Ender 3 and Ender 3 V2 are among the most popular 3D Printers in Creality’s Ender 3 series. Both are budget-friendly and good for beginners. That’s why so many people, including those starting out, have shown interest in these 3D Printers. Today, we compare these two 3D Printers to help you what to buy according to your needs and preferences.
Let’s start with the basics, here are their technical specifications:
|ENDER 3||ENDER 3 V2|
|BUILD VOLUME||220 x 220 x 250mm||220 x 220 x 250mm|
|BUILD PLATE||BuildTak style sticker||Carborundum Glass|
|MAX. BED TEMP.||100°C||100°C|
|MAX. NOZZLE TEMP.||240°C||255°C|
|MAX. PRINT SPEED||180 mm/s||180 mm/s|
|MATERIALS||PLA, TPU, ABS, PETG||PLA, TPU, ABS, PETG|
|MAINBOARD||V.4.2.2 (non-silent)||V.4.2.2 (non-silent)|
|UI||LCD (rotary knob)||LCD (rotary knob)|
Of course, this table is not enough right? So let’s dive into the most detailed features of these 3D Printers.
The noise that comes from the 3D Printer can be bothering most of the time. That’s why most users would want a silent board because it is better to live with. Right? But it doesn’t mean to be actually silent but a quieter one.
For Ender 3 it will be a non-silent board but for Ender 3 V2, there is a 32-bit silent motherboard.
Both of these 3D Printers have the same build volume 220 x 220 x 250mm, a medium-sized to think about. This is also the reason why it is suitable for beginners who tend to explore what to print. Of course, they will start in smaller prints. But if you are looking for larger than this, there are other options of 3D printers out there.
One of the differences between these two is their build plates. Ender 3 features a BuildTak style print bed sticker while Ender 3 V2 features a carborundum glass bed.
We can say that this carborundum glass bed of Ender 3 V2 is much more improved than the print bed of Ender 3. It has better adhesion and the model can be easier to remove. Smooth isn’t it?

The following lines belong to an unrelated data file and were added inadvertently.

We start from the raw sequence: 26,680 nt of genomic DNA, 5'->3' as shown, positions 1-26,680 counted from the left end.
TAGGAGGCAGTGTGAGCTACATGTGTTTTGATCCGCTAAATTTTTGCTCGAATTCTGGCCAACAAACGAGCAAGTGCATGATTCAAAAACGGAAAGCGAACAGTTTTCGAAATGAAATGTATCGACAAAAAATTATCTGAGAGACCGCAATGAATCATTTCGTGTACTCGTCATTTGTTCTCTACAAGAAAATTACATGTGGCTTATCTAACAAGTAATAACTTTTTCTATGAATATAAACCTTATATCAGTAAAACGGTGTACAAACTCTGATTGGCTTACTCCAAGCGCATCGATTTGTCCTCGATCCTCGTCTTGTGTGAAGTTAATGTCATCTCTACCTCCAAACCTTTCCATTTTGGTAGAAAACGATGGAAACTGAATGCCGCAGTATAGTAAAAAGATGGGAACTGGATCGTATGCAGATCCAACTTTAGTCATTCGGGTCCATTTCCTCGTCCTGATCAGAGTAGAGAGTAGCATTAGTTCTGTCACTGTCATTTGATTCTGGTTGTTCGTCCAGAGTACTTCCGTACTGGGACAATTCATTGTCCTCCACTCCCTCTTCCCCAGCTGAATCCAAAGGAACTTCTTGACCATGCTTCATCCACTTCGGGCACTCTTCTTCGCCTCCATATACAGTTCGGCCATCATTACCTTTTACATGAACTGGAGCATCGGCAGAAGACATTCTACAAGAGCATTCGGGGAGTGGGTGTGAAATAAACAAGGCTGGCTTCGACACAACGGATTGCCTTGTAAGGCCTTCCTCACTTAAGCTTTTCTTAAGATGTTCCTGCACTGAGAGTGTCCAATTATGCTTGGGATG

The basic use of the extruder is to push the filament through a heated nozzle. And there are two setups: a direct drive extruder wherein it pushes the filament directly to the nozzle and a Bowden extruder where it is mounted on the printer’s frame that pushes and pulls the filament through a long Bowden tube until it gets into the hot end.
Well, for these two, both have Bowden extruders. The extruder itself on these two is Creality’s MK8 style extruder which made this setup slightly better for flexible filaments. Additionally, the Ender 3 V2 has a rotary knob on the extruder to operate conveniently.
For Ender 3, there is a simple and easy-to-use UI. From its bases, you will see an LCD screen displaying a shade of blue where you can control this using the rotary knob attached to it.
While Ender 3 V2 is equipped with an HD color screen (take note: not a touchscreen) and is also controlled using a rotary knob. And unexpectedly, this screen is detachable! As long as the cable is connected, you can remove the screen.
It is good that the Ender 3 V2 comes with a brand new XY-axis tensioner that supports the adjusting of the belt tension when it is loose. Whereas in Ender 3, the better option is an upgrade.
As you can see, both these 3D Printers have identical technical specifications. Both of them can print with the same filaments, offer consistent quality, and are easy to use for beginners. The choice between these two mostly depends on the user’s budget.
If you don’t own any of these yet, and you are into extra features and improvements, go for Ender 3 V2. But if you are considering also the budget, start with Ender 3.
If you already have Ender 3, just upgrade that to have the same features as Ender 3 V2. Got it?